Prove that [0,1] and (0,1) are not homeomorphic by showing that any continuous map f: [0,1] --> (0,1) is not onto. Similarly, prove that [0,1), [0,1], (0,1) are not homeomorphic to each other.

I have no idea how to do it.

Can anyone tell me?

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- March 9th 2013, 01:02 AMDEviLTopology
Prove that [0,1] and (0,1) are not homeomorphic by showing that any continuous map f: [0,1] --> (0,1) is not onto. Similarly, prove that [0,1), [0,1], (0,1) are not homeomorphic to each other.

I have no idea how to do it.

Can anyone tell me? - March 9th 2013, 06:41 AMmajaminRe: Topology
Think about the neighbourhoods of 0 and 1 in [0,1]. Remember, if f is continuous then every open preimage in (0,1) must have an open image in [0,1] (i.e. which open set in [0,1] contains the points 0 or 1? And, how does this show not onto?)

- March 10th 2013, 09:14 AMDEviLRe: Topology
Since I watch the book myself, I do not quite understand the topology.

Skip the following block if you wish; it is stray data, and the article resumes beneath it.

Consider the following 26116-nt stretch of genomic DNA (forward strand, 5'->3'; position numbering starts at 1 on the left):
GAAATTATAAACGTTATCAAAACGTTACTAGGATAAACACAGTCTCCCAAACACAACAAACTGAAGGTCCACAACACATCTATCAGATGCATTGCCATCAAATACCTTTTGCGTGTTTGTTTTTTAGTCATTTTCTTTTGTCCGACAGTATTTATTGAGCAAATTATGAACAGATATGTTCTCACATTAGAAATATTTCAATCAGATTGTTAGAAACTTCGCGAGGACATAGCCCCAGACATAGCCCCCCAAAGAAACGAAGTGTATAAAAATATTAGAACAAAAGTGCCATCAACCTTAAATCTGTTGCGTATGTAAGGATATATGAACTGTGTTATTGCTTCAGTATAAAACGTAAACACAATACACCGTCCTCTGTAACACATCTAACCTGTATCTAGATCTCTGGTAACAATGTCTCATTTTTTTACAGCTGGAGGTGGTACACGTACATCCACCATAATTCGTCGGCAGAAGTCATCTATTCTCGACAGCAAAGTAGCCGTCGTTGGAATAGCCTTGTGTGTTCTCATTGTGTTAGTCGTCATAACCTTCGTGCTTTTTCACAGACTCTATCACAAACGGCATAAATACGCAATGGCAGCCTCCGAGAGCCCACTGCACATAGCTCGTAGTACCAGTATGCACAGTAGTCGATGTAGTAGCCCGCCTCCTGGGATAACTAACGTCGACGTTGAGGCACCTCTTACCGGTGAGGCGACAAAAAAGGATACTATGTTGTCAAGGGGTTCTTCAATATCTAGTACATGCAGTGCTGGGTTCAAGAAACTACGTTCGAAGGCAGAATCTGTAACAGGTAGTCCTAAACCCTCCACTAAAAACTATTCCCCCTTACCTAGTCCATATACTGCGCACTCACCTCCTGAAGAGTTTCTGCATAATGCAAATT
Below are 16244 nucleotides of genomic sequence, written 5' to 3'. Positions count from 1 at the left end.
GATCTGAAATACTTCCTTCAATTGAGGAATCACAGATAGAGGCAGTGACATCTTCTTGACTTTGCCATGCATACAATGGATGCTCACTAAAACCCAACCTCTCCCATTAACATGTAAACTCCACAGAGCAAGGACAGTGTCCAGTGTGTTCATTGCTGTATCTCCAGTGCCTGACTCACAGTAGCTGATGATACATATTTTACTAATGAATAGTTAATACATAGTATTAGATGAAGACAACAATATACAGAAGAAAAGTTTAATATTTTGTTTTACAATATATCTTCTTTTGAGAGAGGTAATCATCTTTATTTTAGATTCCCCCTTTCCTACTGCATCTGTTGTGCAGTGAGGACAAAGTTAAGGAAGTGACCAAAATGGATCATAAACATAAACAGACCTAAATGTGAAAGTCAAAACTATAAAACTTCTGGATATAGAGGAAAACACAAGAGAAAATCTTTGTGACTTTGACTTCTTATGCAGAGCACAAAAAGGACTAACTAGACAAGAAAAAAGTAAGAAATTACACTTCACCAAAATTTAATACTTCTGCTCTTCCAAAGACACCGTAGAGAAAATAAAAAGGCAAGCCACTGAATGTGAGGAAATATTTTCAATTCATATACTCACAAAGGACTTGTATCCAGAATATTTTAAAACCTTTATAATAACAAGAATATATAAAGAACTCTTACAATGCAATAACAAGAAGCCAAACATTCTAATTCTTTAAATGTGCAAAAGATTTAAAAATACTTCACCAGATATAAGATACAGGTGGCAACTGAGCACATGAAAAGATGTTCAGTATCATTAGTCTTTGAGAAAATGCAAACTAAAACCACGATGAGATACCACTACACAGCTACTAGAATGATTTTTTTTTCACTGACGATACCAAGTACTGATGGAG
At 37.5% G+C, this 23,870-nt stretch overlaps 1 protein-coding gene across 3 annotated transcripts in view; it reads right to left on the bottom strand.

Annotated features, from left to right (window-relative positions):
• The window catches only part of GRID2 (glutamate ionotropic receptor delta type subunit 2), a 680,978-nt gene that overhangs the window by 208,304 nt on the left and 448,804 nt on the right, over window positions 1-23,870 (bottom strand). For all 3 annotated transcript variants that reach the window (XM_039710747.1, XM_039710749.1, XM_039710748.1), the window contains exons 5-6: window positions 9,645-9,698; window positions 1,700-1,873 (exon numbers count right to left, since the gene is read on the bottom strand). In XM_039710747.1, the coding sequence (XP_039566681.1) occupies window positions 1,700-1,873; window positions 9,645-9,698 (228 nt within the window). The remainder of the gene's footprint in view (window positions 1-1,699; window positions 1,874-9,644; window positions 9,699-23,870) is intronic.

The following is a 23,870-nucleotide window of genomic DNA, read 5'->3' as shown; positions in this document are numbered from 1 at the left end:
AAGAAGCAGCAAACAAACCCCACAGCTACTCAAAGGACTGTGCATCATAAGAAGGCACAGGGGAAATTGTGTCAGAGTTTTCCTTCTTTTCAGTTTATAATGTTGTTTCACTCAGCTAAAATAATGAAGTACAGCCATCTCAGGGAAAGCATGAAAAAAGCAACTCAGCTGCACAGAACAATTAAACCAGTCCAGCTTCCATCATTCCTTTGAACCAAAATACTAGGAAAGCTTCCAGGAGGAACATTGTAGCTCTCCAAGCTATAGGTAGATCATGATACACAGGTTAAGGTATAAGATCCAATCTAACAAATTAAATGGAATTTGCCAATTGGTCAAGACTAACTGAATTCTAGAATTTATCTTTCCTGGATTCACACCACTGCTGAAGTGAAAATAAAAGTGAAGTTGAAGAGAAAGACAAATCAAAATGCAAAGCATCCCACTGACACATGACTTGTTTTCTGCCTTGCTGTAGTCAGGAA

Can you recommend books to me? - March 10th 2013, 11:07 AMPlatoRe: Topology
Truly I have no idea what you mean by that post.

Are you asking for recommendations on a textbook from which to self-study topology?

If so, I recommend beginning by studying basic*Metric Spaces*. Consider__Elementary Theory of Metric Spaces__by Robert Reisel. That is written for use in a Moore type course.

If on the other hand, if you must study traditional topology, there are many good older textbooks reprinted by Dover.

A newer text by Fred. H. Croom is one I particularly like. - March 10th 2013, 07:49 PMmajaminRe: Topology
I recommend not just books, but lots and lots of practice with rudimentary real analysis and set theory. Sometimes you just need lots of examples to fill your "bag of tricks". You can find all of these online without the purchase of textbooks. Search for worked examples.

- March 10th 2013, 10:02 PMDEviLRe: Topology
Thank you very much!

I bought a book which only has the definition of some terms and exercise so I want to have some illustrations about it.